If the world ended, and I somehow managed to be one of the few survivors in the new post-apocalyptic world, this is all I would need to manage my diabetes.
The world hasn’t ended. And yet this past month, I learned firsthand what life would be like without all of the technology that helps me manage this disease.
Back to Finger Pricks
First, my prescription for the wireless transmitter component of my continuous glucose monitor (CGM) expired. My health insurance company requires a letter of medical necessity, certified from my endocrinologist, every year (you know, because I may be miraculously cured in that time span). For some reason, medical supply companies and doctor offices still communicate by fax (archaic!). Fast forward three weeks from when I put in the order for a new transmitter (I documented the whole saga on social media, by the way), and my transmitter dies.
Again, the world has not ended. And now I am pricking my fingers 6-10 times per day to manage my blood sugar. Not knowing when my blood sugar will rise and fall, let’s just say I didn’t sleep much in those few days I waited for my new transmitter to ship. My blood sugar was all over the place.
Loss of Insulin Pump
But I survived (still no miraculous cure). Then a week later, my personal diabetes manager (PDM), which I use to administer insulin via the pod attached to the skin near my belly button, malfunctioned. When I called customer service, I followed their instructions to reset the PDM. No luck. It completely zeroed out. So, now I had a working CGM, but for the next few days, I would need to inject insulin with a syringe and vial.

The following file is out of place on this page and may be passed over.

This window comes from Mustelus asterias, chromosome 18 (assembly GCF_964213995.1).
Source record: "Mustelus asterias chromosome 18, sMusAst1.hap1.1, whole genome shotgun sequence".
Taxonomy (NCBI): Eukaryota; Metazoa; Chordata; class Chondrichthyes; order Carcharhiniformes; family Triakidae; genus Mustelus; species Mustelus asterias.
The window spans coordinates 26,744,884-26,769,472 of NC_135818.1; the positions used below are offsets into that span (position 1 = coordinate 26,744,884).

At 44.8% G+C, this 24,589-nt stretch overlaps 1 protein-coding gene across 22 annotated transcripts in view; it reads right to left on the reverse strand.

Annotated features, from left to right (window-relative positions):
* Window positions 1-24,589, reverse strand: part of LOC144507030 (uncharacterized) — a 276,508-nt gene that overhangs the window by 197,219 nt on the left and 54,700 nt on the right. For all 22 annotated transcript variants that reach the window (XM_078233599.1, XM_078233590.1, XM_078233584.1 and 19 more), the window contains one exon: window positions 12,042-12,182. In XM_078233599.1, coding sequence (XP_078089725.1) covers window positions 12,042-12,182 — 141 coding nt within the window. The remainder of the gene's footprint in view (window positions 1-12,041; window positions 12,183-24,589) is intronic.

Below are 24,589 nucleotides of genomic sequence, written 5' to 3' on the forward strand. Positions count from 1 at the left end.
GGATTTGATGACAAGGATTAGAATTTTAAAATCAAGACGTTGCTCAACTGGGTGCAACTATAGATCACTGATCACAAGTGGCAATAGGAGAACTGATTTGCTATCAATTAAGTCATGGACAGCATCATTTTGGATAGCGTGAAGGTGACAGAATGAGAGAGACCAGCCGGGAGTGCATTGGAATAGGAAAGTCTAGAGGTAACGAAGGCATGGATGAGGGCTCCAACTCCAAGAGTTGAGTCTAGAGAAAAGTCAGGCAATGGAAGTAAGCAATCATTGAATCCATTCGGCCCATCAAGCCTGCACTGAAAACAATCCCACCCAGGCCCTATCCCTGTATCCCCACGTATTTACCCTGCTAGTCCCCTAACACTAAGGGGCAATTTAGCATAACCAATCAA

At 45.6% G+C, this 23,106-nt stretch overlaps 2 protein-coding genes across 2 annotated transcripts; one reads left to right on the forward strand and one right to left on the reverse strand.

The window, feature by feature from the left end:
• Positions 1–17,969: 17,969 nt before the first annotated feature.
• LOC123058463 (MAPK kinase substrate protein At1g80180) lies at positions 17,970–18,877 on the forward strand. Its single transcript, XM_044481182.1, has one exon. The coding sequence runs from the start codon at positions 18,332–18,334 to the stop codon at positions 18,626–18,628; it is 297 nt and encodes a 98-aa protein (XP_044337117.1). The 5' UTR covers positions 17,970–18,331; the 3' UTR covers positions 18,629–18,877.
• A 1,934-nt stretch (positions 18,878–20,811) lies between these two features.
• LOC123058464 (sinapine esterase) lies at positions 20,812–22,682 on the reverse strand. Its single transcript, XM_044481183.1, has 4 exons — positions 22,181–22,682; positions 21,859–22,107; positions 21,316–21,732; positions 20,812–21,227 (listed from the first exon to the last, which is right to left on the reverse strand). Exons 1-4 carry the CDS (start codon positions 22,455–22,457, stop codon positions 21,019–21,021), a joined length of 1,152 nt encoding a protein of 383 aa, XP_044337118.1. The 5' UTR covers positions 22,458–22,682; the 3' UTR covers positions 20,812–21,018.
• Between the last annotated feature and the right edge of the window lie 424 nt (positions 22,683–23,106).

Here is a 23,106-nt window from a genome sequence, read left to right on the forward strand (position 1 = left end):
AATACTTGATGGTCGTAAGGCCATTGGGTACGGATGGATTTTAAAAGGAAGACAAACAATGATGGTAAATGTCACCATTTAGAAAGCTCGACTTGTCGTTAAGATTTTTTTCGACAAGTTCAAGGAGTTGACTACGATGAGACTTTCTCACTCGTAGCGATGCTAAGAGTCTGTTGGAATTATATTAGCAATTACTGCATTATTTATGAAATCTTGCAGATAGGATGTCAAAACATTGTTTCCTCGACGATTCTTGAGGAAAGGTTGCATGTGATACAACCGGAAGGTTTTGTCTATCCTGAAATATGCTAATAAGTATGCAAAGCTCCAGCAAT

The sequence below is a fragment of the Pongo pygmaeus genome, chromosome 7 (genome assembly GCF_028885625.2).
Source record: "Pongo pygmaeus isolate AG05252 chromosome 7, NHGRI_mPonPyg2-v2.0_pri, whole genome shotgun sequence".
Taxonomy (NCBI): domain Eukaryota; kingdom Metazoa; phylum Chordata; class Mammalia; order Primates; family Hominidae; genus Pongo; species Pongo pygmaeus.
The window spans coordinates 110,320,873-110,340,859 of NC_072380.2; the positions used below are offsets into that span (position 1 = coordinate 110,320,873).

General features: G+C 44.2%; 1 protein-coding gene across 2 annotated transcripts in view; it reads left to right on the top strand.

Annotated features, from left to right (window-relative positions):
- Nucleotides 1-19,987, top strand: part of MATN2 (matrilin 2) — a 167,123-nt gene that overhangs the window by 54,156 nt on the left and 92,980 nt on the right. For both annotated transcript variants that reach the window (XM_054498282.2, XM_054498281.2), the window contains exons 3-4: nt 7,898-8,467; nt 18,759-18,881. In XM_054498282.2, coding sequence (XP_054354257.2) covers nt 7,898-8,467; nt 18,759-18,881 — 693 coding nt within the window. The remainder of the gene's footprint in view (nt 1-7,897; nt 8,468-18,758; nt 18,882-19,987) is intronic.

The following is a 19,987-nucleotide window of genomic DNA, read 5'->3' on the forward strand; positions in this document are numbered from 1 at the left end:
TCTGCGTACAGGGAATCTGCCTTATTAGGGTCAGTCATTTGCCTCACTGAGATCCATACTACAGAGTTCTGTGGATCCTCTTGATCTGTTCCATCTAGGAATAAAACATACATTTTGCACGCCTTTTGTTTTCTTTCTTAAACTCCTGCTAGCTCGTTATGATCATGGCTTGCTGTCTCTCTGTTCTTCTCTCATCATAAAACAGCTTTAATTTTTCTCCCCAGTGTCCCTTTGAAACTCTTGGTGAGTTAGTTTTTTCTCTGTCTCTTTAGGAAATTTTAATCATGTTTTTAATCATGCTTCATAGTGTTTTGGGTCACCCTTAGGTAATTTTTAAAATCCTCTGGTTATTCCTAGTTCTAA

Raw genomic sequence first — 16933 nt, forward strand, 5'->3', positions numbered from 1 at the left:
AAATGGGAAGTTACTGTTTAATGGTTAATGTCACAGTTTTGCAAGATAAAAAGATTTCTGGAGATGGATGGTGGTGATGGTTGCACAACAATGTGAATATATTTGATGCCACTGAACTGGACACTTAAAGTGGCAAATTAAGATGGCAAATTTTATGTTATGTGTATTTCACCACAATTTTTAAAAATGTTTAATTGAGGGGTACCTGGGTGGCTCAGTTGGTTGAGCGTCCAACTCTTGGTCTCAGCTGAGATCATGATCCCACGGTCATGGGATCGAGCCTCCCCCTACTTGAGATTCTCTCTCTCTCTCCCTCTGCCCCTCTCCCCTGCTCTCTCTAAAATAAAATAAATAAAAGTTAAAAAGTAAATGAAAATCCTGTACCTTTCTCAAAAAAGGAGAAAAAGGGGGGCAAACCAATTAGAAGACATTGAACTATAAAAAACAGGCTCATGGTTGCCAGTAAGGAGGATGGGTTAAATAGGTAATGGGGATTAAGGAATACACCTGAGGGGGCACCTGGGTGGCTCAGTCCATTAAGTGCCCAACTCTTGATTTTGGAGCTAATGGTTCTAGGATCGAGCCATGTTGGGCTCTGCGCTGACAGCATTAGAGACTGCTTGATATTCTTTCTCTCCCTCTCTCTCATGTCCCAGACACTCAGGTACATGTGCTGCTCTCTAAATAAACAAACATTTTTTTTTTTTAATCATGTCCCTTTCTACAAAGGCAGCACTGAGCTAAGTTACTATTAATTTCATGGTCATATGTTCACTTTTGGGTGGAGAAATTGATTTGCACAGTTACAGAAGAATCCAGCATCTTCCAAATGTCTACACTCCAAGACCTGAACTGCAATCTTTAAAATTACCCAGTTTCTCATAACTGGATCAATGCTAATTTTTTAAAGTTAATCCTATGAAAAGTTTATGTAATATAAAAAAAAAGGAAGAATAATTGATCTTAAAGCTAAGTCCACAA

Side note: before an insulin pump, I used two flex pens, essentially an EpiPen filled with insulin – one for my bolus insulin (the amount I take before a meal) and one for my basal insulin (the amount I take for a 24-hour period to keep my blood sugar stable between meals). Don’t worry – I only learned this terminology when faced with potential as a result of a seemingly manageable disease.
With a syringe, I can only take a bolus shot. And I have to remember exactly how much active insulin is in my system for correction dosages and such (for me, insulin stays active in my body for three hours after delivery). Also, the smallest measurement on my syringe is 0.5 units. Sometimes, when managing diabetes, I take correction dosages of 0.3 units and basal rates of 0.25 units. Hard to do without more advanced supplies.
Tiny but Mighty
Then, something miraculous did happen. Gizmo swooped in and saved the day (aka I put a Triple A battery into my six-year-old Medtronic insulin pump and hooked it up using some old supplies and voila!).
I wasn’t particularly fond of being tethered to Gizmo 24/7, but I could rest easy knowing I wouldn’t pass out at work the next day from lack of practice managing my blood sugar levels with a syringe and vial. It’s also nice to know if I ever lost my job or needed to make a sudden move, I can rely on Gizmo and a myriad of backup supplies to survive.
Learn more about the research that has saved my life time and time again.